Natural Foods Merchandiser
Expo West 2012 Keynote: Paul Greenberg reveals how to save the oceans

Expo West 2012 Keynote: Paul Greenberg reveals how to save the oceans

Paul Greenberg, author of Four Fish: The Future of the Last Wild Food (Penguin, 2010) and keynote speaker at Natural Products Expo West 2012 discusses how dwindling numbers of popular fish species are negatively impacting the oceanic ecosystem and how retailers can get involved to help save the fish.

Paul Greenberg will speak at Expo West on Saturday, March 10, at 9 a.m., Anaheim Marriott Platinum Ballroom 6.

Natural Foods Merchandiser: Have you seen the creation of more sustainable fishing standards since the release of your book in 2010?

Paul Greenberg: Of course, but my book is just part of a continuum of all the efforts taking place. The emergence of the Marine Stewardship Council’s international certification has been a good step. It’s helped bigger retailers understand that sustainable seafood exists, where to get it and why it should be labeled. There’s also a new movement toward CSFs, or community-supported fisheries. The model is popping up in shore-side communities and offers local fisherman a fair price for local, sustainably caught seafood.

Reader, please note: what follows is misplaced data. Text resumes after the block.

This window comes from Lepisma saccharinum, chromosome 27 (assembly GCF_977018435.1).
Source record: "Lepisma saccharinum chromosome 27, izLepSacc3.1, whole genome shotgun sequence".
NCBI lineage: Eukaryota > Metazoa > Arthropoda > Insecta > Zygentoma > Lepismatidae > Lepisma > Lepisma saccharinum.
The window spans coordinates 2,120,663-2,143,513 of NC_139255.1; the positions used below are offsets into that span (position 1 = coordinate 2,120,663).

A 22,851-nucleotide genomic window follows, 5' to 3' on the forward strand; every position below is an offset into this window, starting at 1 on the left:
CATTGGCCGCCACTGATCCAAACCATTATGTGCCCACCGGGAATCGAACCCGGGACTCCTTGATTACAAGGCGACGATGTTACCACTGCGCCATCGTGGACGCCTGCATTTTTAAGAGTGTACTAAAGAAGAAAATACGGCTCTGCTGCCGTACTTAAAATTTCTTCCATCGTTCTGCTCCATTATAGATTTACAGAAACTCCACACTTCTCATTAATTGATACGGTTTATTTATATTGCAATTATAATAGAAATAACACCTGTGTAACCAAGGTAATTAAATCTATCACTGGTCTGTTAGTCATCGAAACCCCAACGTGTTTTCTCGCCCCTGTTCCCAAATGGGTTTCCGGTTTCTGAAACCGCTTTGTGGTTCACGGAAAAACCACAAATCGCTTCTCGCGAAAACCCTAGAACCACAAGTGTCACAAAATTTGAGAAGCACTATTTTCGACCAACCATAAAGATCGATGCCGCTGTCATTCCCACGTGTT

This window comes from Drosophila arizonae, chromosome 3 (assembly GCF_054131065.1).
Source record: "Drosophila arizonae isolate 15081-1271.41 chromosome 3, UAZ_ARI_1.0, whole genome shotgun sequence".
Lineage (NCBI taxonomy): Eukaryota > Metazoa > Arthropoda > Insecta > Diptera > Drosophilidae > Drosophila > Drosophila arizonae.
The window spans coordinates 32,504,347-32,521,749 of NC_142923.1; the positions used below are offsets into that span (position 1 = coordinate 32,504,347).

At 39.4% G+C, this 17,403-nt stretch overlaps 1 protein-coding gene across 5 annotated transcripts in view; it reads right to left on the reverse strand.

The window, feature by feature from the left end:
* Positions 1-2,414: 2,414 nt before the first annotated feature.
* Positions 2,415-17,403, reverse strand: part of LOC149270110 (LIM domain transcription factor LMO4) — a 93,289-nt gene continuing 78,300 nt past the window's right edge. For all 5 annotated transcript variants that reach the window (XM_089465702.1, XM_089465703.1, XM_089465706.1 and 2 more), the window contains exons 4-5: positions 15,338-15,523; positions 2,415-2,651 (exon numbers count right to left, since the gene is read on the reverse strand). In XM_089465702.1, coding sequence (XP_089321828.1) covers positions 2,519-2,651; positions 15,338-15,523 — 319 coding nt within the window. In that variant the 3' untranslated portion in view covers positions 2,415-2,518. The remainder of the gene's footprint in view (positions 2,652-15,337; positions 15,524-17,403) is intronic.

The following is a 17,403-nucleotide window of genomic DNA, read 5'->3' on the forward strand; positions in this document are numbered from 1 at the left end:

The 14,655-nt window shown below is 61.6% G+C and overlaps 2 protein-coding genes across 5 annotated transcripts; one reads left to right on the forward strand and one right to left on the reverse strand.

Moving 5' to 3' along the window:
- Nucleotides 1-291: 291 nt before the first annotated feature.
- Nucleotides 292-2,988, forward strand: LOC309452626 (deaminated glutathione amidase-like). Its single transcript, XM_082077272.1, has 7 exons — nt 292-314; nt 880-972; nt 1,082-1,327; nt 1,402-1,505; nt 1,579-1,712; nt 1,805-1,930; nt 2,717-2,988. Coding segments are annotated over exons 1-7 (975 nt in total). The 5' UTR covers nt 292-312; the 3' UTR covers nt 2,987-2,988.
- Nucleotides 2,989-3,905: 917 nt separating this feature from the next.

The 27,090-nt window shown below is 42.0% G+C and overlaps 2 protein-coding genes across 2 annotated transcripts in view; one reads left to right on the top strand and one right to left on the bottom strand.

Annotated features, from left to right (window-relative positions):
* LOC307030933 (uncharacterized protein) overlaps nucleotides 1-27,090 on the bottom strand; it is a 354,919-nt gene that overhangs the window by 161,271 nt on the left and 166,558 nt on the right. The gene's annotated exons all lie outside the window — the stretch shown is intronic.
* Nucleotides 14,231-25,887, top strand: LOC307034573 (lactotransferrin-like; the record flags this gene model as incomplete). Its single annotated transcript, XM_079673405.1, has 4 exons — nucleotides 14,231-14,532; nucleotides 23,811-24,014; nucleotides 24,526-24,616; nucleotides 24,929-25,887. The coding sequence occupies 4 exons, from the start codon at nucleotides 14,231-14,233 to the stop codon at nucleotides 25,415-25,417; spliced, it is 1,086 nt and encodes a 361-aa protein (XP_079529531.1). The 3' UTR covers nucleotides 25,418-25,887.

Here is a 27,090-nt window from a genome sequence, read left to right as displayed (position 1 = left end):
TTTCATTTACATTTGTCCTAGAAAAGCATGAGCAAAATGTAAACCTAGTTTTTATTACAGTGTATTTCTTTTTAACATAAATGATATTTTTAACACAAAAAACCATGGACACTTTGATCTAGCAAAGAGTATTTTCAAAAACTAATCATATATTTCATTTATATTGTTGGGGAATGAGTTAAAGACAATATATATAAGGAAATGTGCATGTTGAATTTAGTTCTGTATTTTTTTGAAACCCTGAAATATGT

But we still have a long way to go. Many fish are getting harder to catch and bottom trawling is the easiest method. Imagine if you were to drag a huge net over the Serengeti, rip up all the trees, smash the elephants and giraffes, and throw everything away except the wildebeests. This is essentially what fishermen do to our oceans when they bottom trawl.

NFM: Is limiting our consumption of certain species the answer to bottom trawling?

PG: That’s certainly a step. I was at a dinner party recently and was a little apprehensive when I saw tuna on the menu. Even though it was pole caught, I’ve been staying away from tuna since writing the book because traceability can be tricky.When I was served the dish, it was interesting to see how the chef had prepared it. The fish was pounded very thin, so each serving basically amounted to only an ounce of tuna per person.

When you think about the fish a tuna needs to eat to produce a pound of flesh and the difficulty of catching them from far offshore, then maybe at the end of the day we’re really only entitled to a thinly pounded slice of fish, not the huge chunk that’s served in many restaurants.

NFM: How can natural products retailers convey this message to consumers?

PG: Retailers can choose to stock smaller fish such as anchovies, smelts and sardines, which are more sustainable than tuna or halibut. They can introduce shoppers to how great these options taste by demoing them in recipes or even introducing new seafood options in their prepared-foods case. If customers ask for other options, explain to them how you choose what to stock and the environmental implications of eating bigger species. Education is the best way to mobilize against unsustainable standards.

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